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Mid & East Antrim for the intrepid explorer

Mid & East Antrim for the intrepid explorer

Excitement in your own back yard: Things to do

When it comes to seeking new adventures, it’s hard to beat Northern Ireland. And yet, even with all that this beautiful place has to offer – there is nowhere quite like Mid & East Antrim. Set amidst lush and dramatic green landscapes, imposing mountains and beautiful cliffside coastal locations, there are plenty of things to keep the intrepid explorer happy.

gobbins

PLACES TO SEE

Come and explore the dramatic landscapes that have shaped local history and folklore

The Gobbins Cliff Path

Dress warm and dry this autumn for a close-up experience with the natural world like no other! Follow the incredible Gobbins path as it hugs the cliff, its rugged face towering far above. You’re so close to the sea you can taste the salt from the spray as it crashes against basalt rocks below.  The cries of thousands of birds fill your ears, as they fight over fish left by the retreating tide at the Aquarium, one of several remarkable features you will experience along the path. In the sea below you might see dolphins, porpoises and seals. You will never be as close to the natural world as this. First opened in 1902, it was said that the unique network of bridge and paths that is the Gobbins Path had ‘no parallel in Europe as a marine cliff walk.”. Re-imagined in 2015, It remains without rival. Admittance is based on height restriction of over 4 foot (1.2m) tall.

gobbins

Slemish Mountain

Over 1500 years ago, St Patrick found himself tending sheep on the slopes of Slemish. Today this spiritual mountain is a place of pilgrimage for people from all over the world. From its summit, gaze over an infinity of patchwork fields divided by dry stonewalls and the grasslands of beautiful Shillanavogy Valley (featured in Game of Thrones), burnished gold by the sun. Slowly circle and look out to the rolling Antrim Hills and the meandering coastline, a perfect winter’s adventure, following in the footsteps of a saint.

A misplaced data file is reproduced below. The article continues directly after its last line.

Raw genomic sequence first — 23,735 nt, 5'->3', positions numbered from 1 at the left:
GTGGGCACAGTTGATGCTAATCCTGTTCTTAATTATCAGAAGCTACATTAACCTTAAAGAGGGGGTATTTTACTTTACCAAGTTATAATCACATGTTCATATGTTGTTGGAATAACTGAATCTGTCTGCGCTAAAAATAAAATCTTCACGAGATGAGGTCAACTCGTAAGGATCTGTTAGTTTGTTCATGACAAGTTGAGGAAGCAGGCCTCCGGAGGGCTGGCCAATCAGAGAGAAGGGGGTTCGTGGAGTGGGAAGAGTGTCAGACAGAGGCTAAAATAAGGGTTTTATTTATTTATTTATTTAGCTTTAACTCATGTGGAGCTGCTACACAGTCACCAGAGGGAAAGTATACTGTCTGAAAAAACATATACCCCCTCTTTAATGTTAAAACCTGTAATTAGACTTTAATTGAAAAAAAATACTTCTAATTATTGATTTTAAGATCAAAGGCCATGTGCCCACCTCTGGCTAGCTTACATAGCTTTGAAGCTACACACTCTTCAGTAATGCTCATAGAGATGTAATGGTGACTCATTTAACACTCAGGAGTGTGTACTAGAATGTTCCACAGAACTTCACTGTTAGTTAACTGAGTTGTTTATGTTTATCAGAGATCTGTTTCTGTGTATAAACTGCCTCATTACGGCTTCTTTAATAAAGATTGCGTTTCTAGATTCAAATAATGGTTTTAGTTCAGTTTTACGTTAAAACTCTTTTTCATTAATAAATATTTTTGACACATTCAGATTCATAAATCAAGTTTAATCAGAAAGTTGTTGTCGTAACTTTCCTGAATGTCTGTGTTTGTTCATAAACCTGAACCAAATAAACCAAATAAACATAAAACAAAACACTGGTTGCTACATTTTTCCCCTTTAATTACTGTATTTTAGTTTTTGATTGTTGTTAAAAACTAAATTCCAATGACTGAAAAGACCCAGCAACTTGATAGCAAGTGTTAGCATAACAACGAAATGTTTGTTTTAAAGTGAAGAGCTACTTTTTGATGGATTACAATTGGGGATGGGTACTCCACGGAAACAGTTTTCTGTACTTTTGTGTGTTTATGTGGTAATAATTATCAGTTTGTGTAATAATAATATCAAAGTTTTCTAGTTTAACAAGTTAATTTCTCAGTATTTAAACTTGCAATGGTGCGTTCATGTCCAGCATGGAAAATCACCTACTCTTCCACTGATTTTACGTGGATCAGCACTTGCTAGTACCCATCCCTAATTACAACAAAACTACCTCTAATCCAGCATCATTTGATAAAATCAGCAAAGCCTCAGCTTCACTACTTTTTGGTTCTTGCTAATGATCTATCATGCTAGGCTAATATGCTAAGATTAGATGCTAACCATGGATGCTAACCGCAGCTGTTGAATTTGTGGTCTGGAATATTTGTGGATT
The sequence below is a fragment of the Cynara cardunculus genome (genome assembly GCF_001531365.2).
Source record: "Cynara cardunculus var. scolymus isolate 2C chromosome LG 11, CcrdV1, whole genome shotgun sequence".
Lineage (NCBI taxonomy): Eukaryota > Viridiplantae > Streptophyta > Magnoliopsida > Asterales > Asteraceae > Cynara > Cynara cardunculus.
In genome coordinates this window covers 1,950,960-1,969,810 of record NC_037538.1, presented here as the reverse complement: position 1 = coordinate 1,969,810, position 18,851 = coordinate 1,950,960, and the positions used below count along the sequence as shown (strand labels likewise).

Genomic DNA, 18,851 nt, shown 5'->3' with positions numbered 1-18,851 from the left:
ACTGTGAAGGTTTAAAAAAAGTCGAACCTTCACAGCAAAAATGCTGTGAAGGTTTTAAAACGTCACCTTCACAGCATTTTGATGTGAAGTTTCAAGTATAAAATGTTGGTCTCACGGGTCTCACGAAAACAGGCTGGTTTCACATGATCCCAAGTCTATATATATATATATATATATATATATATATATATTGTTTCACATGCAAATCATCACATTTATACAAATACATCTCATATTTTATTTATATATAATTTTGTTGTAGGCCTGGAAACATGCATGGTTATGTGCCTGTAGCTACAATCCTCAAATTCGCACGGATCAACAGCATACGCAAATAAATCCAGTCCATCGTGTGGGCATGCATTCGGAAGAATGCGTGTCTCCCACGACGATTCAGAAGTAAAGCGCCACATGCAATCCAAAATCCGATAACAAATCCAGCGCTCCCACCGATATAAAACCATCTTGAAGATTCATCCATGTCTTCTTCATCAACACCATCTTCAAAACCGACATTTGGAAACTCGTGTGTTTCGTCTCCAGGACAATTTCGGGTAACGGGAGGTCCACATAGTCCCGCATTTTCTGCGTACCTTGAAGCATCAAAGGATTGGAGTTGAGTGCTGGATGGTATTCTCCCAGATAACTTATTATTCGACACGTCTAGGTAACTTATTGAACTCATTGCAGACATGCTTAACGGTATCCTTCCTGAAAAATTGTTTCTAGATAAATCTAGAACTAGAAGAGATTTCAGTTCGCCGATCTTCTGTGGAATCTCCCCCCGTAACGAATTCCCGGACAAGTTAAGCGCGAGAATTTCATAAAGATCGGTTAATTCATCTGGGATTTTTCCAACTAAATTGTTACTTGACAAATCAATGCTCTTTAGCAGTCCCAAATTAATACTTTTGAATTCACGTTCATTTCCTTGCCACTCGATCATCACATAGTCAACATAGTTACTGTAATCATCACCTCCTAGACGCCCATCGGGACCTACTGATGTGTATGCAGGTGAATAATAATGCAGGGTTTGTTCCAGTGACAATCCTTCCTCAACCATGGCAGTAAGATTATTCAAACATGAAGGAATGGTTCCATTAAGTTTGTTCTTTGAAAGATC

Slemish Mountain

Sallagh Braes

Never more glorious than in the lovely autumnal light, a walk through this dramatic landscape is an unforgettable experience. Before you stands Sallagh Braes, a vast wall of basalt rock forming an awesome natural amphitheatre. Beyond, endless green slopes lead the eye to the coast and sea beyond. On this extraordinary walk, setting out from Linford Car Park, you’ll also discover Celtic crosses and the ‘Black Hill’ (‘Knockdhu’), about a mile west of Cairncastle, a Bronze Age fort carved into the landscape. The wild, magical landscapes of Sallagh Braes and Cairncastle will be instantly recognisable as Winterfell to all fans of Game of Thrones.

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Stand a while and let your senses be overwhelmed. Become part of the glorious natural world around you.

More places to see

Portglenone Forest

Take a gentle stroll in an ancient woodland, even more enchanting in its gorgeous autumnal colours. Portglenone Forest was once part of the extensive woodland that stretched from Lough Neagh to Coleraine and west to the Sperrin Mountains. Today it remains a magical place, where you can follow several tranquil waymarked trails leading down to the River Bann.

Portglenone Forest

Glenoe Waterfall

Stand a while and let your senses be overwhelmed. Become part of the glorious natural world around you. Absorb the power and spectacle and sound of plunging water, a symphony of birdsong in the background, as a shaft of winter sunlight pierces the lovely brown and green hues of woodland around you and highlights the gurgling river below you. Begin your journey to the wondrous Glenoe Waterfall at the car park just outside the lovely village of Glenoe, six miles from Carrickfergus, and finish up in the village itself – famous for its line of picturesque, traditional whitewash stone houses.

Glenoe Waterfall
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